In my previous post, I skimmed the surface of the massive regulations which the U.S. Food and Drug Administration (FDA) has proposed to reduce human exposure to pathogenic organisms originating from fresh fruits and vegetables. The draft Produce Safety and Preventive Controls (for handling facilities) regulations are the first steps towards implementing the Food Modernization Safety Act (FSMA) of 2010.
The Produce Rule in the new Food Modernization Safety Act applies to fruits and vegetables that are normally consumed raw.
After years of stalemate between public health, consumer, agricultural and food service interests on Capitol Hill, Congress approved the FSMA’s sweeping expansion of federal oversight in 2010. This post and the two to follow will provide basic background for answering key questions leading into a discussion of the merits of our increasingly centralized and standardized food production and handling systems.
This post delves deeper into how one false impression in particular is fueling the sense of loss behind organic’s mid-life crisis. Specifically, we’ll examine how the exclusion of synthetic materials, which some within the organic community would elevate to a cardinal principle, actually threatens to drive farmers out of certification, if not out of business entirely.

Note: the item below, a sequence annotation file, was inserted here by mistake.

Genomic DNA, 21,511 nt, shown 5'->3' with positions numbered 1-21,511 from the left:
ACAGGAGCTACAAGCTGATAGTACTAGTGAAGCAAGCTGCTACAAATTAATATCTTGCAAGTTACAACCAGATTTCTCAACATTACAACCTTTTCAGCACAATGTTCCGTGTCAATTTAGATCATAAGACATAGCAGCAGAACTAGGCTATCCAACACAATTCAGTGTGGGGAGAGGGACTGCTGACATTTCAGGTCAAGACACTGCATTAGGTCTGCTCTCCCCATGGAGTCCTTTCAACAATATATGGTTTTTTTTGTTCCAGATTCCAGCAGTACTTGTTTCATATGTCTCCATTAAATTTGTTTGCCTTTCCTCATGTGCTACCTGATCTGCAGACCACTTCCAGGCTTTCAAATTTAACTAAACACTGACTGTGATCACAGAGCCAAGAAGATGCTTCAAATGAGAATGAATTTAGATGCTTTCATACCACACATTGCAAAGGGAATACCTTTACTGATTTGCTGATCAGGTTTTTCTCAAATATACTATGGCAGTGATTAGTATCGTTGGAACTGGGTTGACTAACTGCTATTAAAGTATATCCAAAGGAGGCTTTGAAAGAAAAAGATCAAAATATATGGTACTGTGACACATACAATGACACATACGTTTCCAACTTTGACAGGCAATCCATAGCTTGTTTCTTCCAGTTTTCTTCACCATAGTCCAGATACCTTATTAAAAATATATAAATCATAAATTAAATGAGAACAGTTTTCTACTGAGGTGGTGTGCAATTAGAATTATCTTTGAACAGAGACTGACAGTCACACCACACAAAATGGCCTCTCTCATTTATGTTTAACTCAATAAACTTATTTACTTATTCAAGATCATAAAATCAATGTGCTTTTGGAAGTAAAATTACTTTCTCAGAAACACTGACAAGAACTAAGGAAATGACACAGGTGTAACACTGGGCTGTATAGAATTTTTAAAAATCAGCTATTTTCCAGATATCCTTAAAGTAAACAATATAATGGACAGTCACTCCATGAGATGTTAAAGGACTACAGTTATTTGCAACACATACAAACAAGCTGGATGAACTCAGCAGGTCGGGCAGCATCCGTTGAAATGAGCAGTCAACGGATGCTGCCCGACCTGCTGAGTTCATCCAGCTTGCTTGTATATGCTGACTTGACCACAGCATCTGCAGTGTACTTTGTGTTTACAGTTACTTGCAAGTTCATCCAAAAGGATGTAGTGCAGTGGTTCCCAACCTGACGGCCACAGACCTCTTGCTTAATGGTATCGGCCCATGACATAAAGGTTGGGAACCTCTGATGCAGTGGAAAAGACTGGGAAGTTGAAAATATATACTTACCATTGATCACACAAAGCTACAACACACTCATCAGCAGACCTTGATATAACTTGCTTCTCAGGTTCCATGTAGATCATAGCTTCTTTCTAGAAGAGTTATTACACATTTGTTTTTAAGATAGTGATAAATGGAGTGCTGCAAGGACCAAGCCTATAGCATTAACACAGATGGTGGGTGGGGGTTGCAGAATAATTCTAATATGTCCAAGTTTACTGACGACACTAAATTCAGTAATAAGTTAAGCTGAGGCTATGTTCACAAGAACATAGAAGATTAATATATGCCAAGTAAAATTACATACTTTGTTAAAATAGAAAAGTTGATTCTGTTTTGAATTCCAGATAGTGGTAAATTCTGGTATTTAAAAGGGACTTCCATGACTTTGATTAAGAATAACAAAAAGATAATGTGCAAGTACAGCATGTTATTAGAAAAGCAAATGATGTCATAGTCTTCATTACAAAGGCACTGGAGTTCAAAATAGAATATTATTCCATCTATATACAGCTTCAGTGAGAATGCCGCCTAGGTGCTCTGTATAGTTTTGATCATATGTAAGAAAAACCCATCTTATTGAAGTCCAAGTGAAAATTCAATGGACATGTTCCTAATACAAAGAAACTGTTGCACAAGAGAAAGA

For better and for worse, the popular understanding of organic agriculture in America is inseparable from the environmental and human health risks associated with pesticides.
Part 11: I couldn’t resist this title for the concluding chapter in our history of organic agriculture. This lyric from the rambunctious odyssey of the Grateful Dead also conveys the myriad twists and turns that have carried organic agriculture from the countercultural fringe to the White House garden and shelves of Walmart.
Part 10: Beyond the intricacies of the production standards themselves, the story of organic poultry certification also includes one of the more fascinating sagas in the relationship between the organic community, the agribusiness establishment and the federal government.
Part 9: This installment in our history of organic agriculture will explore the challenges and contradictions of setting livestock standards using the scandalous abuse of the requirements for pasture to illustrate the very real limitations of organic certification.
Part 8: We must travel back to the 1980s to appreciate why and how the anti-synthetic and anti-agribusiness provisions were written into the USDA organic certification standards.
How has a technology as novel as genetic engineering so swiftly become a central component of global food and fiber production?